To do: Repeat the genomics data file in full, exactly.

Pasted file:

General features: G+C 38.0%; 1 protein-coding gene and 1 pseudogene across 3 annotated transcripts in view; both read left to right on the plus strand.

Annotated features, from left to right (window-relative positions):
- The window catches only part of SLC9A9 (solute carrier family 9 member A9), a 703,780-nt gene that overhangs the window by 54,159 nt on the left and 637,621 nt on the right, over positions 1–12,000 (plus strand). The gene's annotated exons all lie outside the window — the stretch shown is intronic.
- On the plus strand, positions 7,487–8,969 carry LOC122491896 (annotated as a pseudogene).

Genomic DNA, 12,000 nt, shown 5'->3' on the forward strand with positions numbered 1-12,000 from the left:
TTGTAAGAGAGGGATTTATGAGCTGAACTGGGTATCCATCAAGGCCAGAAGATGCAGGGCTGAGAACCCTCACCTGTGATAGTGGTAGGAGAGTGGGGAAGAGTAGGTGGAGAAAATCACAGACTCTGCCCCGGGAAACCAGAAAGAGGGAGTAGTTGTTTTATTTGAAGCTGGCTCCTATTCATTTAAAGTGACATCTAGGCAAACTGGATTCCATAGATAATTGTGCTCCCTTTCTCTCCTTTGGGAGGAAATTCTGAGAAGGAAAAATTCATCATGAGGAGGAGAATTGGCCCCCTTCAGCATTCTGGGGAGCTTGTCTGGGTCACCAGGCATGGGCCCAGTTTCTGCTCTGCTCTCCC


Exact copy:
General features: G+C 38.0%; 1 protein-coding gene and 1 pseudogene across 3 annotated transcripts in view; both read left to right on the plus strand.

Annotated features, from left to right (window-relative positions):
- The window catches only part of SLC9A9 (solute carrier family 9 member A9), a 703,780-nt gene that overhangs the window by 54,159 nt on the left and 637,621 nt on the right, over positions 1–12,000 (plus strand). The gene's annotated exons all lie outside the window — the stretch shown is intronic.
- On the plus strand, positions 7,487–8,969 carry LOC122491896 (annotated as a pseudogene).

Genomic DNA, 12,000 nt, shown 5'->3' on the forward strand with positions numbered 1-12,000 from the left:
TTGTAAGAGAGGGATTTATGAGCTGAACTGGGTATCCATCAAGGCCAGAAGATGCAGGGCTGAGAACCCTCACCTGTGATAGTGGTAGGAGAGTGGGGAAGAGTAGGTGGAGAAAATCACAGACTCTGCCCCGGGAAACCAGAAAGAGGGAGTAGTTGTTTTATTTGAAGCTGGCTCCTATTCATTTAAAGTGACATCTAGGCAAACTGGATTCCATAGATAATTGTGCTCCCTTTCTCTCCTTTGGGAGGAAATTCTGAGAAGGAAAAATTCATCATGAGGAGGAGAATTGGCCCCCTTCAGCATTCTGGGGAGCTTGTCTGGGTCACCAGGCATGGGCCCAGTTTCTGCTCTGCTCTCCC